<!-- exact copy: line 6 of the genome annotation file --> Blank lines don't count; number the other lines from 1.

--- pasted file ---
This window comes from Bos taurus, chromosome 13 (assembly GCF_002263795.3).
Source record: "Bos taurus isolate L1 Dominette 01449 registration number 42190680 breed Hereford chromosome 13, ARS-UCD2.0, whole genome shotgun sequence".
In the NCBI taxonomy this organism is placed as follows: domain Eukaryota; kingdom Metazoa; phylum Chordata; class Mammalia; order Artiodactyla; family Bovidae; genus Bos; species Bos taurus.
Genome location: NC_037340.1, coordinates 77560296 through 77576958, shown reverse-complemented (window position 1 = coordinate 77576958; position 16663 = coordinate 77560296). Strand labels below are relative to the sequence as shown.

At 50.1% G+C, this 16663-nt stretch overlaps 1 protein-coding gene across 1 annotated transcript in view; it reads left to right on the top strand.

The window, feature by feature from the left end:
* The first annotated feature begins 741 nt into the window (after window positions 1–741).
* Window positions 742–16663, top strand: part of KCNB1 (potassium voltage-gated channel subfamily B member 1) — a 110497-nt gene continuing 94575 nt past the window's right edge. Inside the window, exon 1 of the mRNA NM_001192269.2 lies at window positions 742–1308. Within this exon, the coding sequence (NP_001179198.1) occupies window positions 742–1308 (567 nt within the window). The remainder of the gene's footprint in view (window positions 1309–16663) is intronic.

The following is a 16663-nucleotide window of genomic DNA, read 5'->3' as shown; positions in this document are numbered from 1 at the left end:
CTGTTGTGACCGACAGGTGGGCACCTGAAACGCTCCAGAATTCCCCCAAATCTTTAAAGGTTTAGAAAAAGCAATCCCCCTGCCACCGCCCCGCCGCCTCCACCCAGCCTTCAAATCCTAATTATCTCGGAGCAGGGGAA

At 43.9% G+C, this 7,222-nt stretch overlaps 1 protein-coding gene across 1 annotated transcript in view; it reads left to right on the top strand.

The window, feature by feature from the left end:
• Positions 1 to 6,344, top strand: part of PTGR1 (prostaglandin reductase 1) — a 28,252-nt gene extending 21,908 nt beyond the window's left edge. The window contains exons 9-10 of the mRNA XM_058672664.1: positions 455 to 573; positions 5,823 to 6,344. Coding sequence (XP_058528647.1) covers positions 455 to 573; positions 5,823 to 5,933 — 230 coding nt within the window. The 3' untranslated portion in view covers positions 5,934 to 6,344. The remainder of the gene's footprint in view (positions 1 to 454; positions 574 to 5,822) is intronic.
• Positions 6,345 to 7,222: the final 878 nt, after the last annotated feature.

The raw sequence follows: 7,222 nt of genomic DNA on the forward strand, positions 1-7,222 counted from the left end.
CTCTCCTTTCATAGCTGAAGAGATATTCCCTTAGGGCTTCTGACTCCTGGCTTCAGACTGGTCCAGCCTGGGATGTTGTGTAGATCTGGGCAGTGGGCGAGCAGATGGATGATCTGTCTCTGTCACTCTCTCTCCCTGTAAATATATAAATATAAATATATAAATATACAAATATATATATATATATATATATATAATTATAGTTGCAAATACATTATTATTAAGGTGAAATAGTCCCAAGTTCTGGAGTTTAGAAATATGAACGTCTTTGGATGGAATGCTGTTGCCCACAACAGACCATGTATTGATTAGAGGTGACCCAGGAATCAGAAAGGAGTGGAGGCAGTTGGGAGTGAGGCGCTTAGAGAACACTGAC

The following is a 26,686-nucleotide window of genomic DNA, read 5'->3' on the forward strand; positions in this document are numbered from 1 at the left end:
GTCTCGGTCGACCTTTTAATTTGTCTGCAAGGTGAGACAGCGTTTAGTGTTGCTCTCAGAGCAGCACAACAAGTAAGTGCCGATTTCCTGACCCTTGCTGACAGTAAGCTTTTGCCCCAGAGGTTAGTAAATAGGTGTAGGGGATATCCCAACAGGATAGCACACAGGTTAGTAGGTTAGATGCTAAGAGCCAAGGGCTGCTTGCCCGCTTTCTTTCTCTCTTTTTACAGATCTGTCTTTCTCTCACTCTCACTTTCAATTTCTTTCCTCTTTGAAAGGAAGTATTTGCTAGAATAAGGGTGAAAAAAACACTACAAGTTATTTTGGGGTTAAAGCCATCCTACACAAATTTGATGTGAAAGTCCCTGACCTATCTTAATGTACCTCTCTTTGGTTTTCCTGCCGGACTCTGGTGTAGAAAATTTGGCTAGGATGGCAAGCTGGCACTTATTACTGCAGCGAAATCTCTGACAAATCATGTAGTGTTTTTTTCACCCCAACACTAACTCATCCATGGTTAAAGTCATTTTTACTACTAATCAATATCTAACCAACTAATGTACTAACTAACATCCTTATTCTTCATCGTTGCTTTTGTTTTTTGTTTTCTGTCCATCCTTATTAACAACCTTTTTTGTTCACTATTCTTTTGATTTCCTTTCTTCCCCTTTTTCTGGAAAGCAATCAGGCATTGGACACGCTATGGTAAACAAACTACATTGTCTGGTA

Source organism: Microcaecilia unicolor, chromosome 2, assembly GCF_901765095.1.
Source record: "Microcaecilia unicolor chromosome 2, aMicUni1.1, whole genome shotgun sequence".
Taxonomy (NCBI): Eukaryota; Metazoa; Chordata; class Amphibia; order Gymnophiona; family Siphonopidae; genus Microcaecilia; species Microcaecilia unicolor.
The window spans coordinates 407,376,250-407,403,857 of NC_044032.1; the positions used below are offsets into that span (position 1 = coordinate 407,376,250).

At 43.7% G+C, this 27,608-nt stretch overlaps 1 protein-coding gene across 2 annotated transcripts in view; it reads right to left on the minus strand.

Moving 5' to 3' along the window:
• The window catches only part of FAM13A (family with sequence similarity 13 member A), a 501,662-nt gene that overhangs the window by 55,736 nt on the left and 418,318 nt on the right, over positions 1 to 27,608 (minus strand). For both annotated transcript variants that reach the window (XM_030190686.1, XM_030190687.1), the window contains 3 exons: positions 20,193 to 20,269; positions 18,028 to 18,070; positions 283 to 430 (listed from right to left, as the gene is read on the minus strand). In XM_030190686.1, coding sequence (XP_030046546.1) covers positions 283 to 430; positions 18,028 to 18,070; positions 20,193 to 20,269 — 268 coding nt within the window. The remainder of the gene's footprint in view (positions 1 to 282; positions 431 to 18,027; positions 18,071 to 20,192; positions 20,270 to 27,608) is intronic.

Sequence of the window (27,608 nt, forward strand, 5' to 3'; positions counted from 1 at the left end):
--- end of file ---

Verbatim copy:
The window, feature by feature from the left end: